State v. Francis

Annotate this Case

403 So. 2d 680 (1981)

STATE of Louisiana v. Archie FRANCIS.

No. 80-KA-2912.

Supreme Court of Louisiana.

September 8, 1981.

*681 William J. Guste, Jr., Atty. Gen., Barbara Rutledge, Asst. Atty. Gen., J. Nathan Stansbury, Dist. Atty., Michael Harson, Byron Legendre, Asst. Dist. Attys., for plaintiff-appellee.

Fredric G. Hayes, William Burris, Lafayette, for defendant-appellant.

DIXON, Chief Justice.[*]

Defendant was arrested on May 15, 1979 and charged with the fatal shooting of two men on April 8, 1979 at the Tip Top Club in Broussard, Louisiana. He was convicted of two counts of first degree murder (R.S. 14:30) and sentenced to life imprisonment on each count. He appeals, relying on three assignments of error. We find that the *682 assignments lack merit and affirm the convictions and sentences.

Defendant first claims that the court wrongfully allowed the prosecutor to exclude prospective jurors on the basis of race, denying him his right to a trial by a jury representative of his community. Defendant presents no evidence to substantiate this allegation. This court has repeatedly held that a defendant is not denied equal protection when the state uses peremptory challenges to exclude blacks unless there is systematic exclusion over a period of time. The defendant bears the burden of making a prima facie showing of such exclusion; once he does so, the state must show that there was no discrimination. State v. Washington, 375 So. 2d 1162 (La. 1979); State v. Bias, 354 So. 2d 1330 (La. 1978). This position accords with Swain v. Alabama, 380 U.S. 202, 85 S. Ct. 824, 13 L. Ed. 2d 759 (1965), in which the United States Supreme Court held that a showing by the defense that preemptory challenges were used to exclude members of a minority in a particular case was not sufficient to establish a violation of the Fourteenth Amendment's Equal Protection Clause. To present a constitutional question, the defendant must show systematic exclusion of the minority by the state over a period of time through the use of peremptory challenges. The record must show "with [some] acceptable degree of clarity ... when, how often, and under what circumstances the prosecutor alone has been responsible for striking [the minority]." 380 U.S. at 224, 85 S. Ct. at 838, 13 L. Ed. 2d at 775.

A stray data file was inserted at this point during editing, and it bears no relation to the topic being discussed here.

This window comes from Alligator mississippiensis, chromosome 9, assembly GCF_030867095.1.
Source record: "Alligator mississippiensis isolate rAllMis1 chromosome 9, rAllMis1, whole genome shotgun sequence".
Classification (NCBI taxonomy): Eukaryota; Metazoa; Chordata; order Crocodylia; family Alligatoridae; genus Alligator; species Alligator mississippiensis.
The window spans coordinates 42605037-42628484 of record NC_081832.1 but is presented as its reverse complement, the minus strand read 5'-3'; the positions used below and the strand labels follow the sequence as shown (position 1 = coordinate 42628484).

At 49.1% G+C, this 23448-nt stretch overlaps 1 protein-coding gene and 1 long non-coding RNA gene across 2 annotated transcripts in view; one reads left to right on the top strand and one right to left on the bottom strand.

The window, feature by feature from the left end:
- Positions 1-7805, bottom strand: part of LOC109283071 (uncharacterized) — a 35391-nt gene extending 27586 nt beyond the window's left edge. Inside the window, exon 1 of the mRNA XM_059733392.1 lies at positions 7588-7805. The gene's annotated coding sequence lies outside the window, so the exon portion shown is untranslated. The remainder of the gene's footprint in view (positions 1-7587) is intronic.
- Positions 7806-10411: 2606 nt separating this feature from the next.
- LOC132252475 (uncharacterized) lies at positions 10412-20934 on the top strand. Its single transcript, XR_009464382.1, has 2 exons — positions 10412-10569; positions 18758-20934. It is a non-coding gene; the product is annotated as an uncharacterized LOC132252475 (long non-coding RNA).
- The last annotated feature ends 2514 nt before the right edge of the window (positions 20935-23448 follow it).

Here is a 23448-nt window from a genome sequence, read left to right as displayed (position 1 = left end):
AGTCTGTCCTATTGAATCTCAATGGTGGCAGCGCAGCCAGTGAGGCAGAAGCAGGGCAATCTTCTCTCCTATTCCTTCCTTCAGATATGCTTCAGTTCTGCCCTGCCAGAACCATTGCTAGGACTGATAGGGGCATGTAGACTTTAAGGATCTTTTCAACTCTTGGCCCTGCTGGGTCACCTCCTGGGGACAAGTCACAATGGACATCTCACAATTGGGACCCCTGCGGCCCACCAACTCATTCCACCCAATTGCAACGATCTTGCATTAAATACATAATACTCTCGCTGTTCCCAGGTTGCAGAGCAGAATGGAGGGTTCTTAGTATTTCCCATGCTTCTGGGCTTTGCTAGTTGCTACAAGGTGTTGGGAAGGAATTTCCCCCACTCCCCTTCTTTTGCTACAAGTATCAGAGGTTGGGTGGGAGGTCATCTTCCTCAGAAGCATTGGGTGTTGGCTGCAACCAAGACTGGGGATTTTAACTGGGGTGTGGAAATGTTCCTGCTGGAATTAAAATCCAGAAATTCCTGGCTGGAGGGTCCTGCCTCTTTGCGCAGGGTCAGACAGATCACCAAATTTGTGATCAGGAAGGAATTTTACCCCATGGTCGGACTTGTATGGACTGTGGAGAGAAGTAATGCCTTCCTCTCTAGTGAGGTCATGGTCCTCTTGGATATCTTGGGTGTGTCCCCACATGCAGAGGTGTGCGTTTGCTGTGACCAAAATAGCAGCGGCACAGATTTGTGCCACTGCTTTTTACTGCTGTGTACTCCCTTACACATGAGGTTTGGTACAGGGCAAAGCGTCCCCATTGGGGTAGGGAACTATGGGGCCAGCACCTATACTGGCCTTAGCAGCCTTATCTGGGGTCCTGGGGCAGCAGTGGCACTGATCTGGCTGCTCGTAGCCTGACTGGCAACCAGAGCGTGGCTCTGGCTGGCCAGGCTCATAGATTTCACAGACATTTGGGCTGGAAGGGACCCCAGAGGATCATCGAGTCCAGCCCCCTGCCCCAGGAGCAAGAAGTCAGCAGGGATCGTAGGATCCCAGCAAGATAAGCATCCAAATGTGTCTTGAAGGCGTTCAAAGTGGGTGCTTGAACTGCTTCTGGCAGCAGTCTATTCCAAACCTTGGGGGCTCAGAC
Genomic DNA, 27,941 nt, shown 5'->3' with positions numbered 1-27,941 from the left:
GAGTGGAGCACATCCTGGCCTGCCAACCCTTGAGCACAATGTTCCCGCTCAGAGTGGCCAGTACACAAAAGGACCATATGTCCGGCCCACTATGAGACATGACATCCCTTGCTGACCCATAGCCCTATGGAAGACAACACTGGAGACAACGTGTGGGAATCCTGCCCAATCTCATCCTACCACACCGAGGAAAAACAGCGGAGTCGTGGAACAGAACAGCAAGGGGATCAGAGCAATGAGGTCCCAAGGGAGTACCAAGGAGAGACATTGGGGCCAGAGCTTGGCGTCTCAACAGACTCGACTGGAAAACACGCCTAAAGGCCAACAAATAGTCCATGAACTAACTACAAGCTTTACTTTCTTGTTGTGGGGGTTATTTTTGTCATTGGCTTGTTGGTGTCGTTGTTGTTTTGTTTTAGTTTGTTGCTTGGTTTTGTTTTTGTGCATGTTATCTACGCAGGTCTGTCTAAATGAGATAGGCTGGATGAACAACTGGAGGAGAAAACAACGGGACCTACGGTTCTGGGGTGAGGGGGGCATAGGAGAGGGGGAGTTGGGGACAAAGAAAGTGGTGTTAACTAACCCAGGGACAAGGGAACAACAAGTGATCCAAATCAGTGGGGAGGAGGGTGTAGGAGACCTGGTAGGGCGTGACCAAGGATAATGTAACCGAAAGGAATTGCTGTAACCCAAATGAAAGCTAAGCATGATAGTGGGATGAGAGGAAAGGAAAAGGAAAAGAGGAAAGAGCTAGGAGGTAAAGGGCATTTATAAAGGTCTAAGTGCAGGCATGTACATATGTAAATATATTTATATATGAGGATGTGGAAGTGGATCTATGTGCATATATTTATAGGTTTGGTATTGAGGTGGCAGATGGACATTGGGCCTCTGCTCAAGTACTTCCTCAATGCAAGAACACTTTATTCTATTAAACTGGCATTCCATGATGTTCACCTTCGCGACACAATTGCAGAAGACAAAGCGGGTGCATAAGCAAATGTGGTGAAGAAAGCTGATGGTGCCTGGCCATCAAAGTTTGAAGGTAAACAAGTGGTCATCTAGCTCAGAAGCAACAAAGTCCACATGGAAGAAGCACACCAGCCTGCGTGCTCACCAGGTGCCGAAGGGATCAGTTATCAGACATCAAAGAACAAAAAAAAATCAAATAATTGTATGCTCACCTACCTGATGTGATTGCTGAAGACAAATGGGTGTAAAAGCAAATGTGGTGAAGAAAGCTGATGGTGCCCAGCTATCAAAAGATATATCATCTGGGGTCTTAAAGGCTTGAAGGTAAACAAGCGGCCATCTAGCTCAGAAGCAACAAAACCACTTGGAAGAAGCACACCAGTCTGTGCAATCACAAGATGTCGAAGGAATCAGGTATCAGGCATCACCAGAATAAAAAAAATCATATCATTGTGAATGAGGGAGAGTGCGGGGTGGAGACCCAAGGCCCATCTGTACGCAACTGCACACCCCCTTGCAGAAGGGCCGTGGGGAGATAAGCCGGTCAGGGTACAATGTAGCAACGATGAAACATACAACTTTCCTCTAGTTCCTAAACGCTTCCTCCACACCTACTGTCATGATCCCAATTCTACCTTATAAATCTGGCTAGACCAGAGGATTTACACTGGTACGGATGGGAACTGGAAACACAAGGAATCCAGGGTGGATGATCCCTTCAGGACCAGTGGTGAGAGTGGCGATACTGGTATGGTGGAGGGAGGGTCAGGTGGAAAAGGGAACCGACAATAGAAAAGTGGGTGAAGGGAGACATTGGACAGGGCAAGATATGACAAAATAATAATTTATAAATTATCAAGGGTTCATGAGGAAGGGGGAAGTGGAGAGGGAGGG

In State v. Washington, supra, and State v. Brown, 371 So. 2d 751 (La.1979), we found objective evidence of systematic exclusion of blacks through the use of peremptory challenges by the prosecutor over an extended period of time. However, the record in this case does not reveal any other instances of exclusion by this prosecutor. The state points out that this is the first trial conducted by this prosecutor. Defendant has not established that there was discrimination in this particular case, as it is not clear from the record that there were no black persons sworn.